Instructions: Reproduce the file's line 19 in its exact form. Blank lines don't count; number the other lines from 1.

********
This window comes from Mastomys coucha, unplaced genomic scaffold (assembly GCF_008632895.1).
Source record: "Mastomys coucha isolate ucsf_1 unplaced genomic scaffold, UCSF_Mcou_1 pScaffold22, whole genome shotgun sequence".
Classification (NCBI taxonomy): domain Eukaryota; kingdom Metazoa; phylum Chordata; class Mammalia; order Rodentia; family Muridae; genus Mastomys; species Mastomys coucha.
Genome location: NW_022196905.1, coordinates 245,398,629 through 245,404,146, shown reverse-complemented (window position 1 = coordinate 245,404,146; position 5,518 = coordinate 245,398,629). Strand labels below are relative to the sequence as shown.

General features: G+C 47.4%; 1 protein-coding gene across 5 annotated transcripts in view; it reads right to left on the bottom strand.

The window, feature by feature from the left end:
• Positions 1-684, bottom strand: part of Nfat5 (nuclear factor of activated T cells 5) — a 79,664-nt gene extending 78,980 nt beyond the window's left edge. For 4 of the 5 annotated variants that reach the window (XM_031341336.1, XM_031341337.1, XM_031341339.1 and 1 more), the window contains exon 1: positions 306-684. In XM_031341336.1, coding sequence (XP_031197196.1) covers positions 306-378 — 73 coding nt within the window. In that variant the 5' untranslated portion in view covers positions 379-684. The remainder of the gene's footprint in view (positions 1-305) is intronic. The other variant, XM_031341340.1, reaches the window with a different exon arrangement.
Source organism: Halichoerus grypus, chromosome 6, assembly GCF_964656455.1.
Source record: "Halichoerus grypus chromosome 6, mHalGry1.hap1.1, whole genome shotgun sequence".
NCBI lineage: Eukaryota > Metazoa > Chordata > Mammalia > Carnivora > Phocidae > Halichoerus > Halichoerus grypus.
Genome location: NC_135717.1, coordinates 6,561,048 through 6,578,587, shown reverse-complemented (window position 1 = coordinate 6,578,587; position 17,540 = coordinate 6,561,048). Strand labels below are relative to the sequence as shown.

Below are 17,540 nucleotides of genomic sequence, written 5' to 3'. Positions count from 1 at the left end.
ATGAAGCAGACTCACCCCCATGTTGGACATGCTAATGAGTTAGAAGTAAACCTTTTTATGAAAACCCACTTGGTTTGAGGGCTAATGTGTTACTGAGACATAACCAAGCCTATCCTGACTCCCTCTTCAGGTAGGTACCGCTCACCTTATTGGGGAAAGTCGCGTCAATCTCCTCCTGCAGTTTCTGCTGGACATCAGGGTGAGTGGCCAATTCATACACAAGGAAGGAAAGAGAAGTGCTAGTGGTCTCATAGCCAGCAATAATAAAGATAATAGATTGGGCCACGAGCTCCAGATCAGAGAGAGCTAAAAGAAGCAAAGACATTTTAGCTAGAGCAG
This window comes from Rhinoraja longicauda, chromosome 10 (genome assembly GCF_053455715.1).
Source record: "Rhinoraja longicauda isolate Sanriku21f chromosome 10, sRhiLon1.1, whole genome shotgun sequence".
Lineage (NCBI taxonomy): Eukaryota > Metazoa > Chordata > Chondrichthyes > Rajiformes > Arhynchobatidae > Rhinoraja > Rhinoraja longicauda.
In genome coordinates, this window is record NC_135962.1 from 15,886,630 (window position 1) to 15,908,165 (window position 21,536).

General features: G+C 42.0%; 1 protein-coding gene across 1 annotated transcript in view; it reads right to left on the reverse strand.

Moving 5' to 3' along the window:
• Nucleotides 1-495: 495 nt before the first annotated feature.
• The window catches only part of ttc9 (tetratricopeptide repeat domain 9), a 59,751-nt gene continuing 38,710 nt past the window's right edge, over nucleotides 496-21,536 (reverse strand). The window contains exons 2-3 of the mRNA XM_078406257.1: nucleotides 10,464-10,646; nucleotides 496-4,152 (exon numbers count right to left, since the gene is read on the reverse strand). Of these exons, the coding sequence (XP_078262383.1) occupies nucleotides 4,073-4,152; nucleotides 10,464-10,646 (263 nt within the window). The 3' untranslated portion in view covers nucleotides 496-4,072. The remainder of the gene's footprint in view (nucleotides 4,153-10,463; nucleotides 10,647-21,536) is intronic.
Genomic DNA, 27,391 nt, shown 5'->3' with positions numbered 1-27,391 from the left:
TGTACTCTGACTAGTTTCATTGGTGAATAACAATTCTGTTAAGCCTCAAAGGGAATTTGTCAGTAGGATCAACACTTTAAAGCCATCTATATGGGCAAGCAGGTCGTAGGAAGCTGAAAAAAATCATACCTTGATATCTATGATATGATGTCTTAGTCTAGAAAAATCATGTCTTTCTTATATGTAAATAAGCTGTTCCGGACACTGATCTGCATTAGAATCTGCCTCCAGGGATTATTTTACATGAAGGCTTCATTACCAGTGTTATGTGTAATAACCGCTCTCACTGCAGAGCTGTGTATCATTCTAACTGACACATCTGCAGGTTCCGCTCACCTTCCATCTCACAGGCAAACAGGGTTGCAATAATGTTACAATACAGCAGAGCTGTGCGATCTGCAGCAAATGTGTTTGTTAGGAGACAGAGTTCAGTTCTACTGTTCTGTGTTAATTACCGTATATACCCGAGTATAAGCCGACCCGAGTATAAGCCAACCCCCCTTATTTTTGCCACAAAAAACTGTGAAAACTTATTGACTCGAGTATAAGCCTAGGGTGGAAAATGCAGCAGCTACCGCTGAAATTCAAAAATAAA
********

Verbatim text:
Moving 5' to 3' along the window: